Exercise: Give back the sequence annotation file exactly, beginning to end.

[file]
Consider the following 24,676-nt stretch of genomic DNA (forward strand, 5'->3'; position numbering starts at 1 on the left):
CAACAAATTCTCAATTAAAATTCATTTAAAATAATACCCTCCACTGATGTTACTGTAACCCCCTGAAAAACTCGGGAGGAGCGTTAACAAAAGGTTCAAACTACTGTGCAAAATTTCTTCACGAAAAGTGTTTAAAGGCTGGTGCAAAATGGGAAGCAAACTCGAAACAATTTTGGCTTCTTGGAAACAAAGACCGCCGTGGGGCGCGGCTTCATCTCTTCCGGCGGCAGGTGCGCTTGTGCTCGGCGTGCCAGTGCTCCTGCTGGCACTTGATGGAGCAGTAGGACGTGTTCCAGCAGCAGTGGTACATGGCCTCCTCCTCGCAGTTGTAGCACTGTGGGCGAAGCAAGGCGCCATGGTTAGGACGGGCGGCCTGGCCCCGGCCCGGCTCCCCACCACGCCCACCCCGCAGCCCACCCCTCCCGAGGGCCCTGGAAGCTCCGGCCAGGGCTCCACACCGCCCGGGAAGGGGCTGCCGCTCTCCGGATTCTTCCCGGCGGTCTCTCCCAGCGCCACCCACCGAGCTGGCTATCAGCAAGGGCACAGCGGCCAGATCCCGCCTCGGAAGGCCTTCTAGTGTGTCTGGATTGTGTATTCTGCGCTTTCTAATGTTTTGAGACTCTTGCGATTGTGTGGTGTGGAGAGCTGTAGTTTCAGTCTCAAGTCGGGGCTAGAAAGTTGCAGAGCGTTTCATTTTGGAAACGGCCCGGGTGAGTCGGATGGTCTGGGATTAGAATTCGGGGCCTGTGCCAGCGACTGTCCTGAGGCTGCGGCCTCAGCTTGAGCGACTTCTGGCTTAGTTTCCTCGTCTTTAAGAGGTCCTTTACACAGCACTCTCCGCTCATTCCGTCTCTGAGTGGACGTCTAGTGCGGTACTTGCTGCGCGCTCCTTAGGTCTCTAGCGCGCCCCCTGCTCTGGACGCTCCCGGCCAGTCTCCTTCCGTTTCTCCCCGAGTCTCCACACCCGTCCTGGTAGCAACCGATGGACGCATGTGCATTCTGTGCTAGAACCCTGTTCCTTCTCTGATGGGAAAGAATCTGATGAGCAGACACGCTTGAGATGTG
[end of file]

Consider the following 24,676-nt stretch of genomic DNA (forward strand, 5'->3'; position numbering starts at 1 on the left):
CAACAAATTCTCAATTAAAATTCATTTAAAATAATACCCTCCACTGATGTTACTGTAACCCCCTGAAAAACTCGGGAGGAGCGTTAACAAAAGGTTCAAACTACTGTGCAAAATTTCTTCACGAAAAGTGTTTAAAGGCTGGTGCAAAATGGGAAGCAAACTCGAAACAATTTTGGCTTCTTGGAAACAAAGACCGCCGTGGGGCGCGGCTTCATCTCTTCCGGCGGCAGGTGCGCTTGTGCTCGGCGTGCCAGTGCTCCTGCTGGCACTTGATGGAGCAGTAGGACGTGTTCCAGCAGCAGTGGTACATGGCCTCCTCCTCGCAGTTGTAGCACTGTGGGCGAAGCAAGGCGCCATGGTTAGGACGGGCGGCCTGGCCCCGGCCCGGCTCCCCACCACGCCCACCCCGCAGCCCACCCCTCCCGAGGGCCCTGGAAGCTCCGGCCAGGGCTCCACACCGCCCGGGAAGGGGCTGCCGCTCTCCGGATTCTTCCCGGCGGTCTCTCCCAGCGCCACCCACCGAGCTGGCTATCAGCAAGGGCACAGCGGCCAGATCCCGCCTCGGAAGGCCTTCTAGTGTGTCTGGATTGTGTATTCTGCGCTTTCTAATGTTTTGAGACTCTTGCGATTGTGTGGTGTGGAGAGCTGTAGTTTCAGTCTCAAGTCGGGGCTAGAAAGTTGCAGAGCGTTTCATTTTGGAAACGGCCCGGGTGAGTCGGATGGTCTGGGATTAGAATTCGGGGCCTGTGCCAGCGACTGTCCTGAGGCTGCGGCCTCAGCTTGAGCGACTTCTGGCTTAGTTTCCTCGTCTTTAAGAGGTCCTTTACACAGCACTCTCCGCTCATTCCGTCTCTGAGTGGACGTCTAGTGCGGTACTTGCTGCGCGCTCCTTAGGTCTCTAGCGCGCCCCCTGCTCTGGACGCTCCCGGCCAGTCTCCTTCCGTTTCTCCCCGAGTCTCCACACCCGTCCTGGTAGCAACCGATGGACGCATGTGCATTCTGTGCTAGAACCCTGTTCCTTCTCTGATGGGAAAGAATCTGATGAGCAGACACGCTTGAGATGTG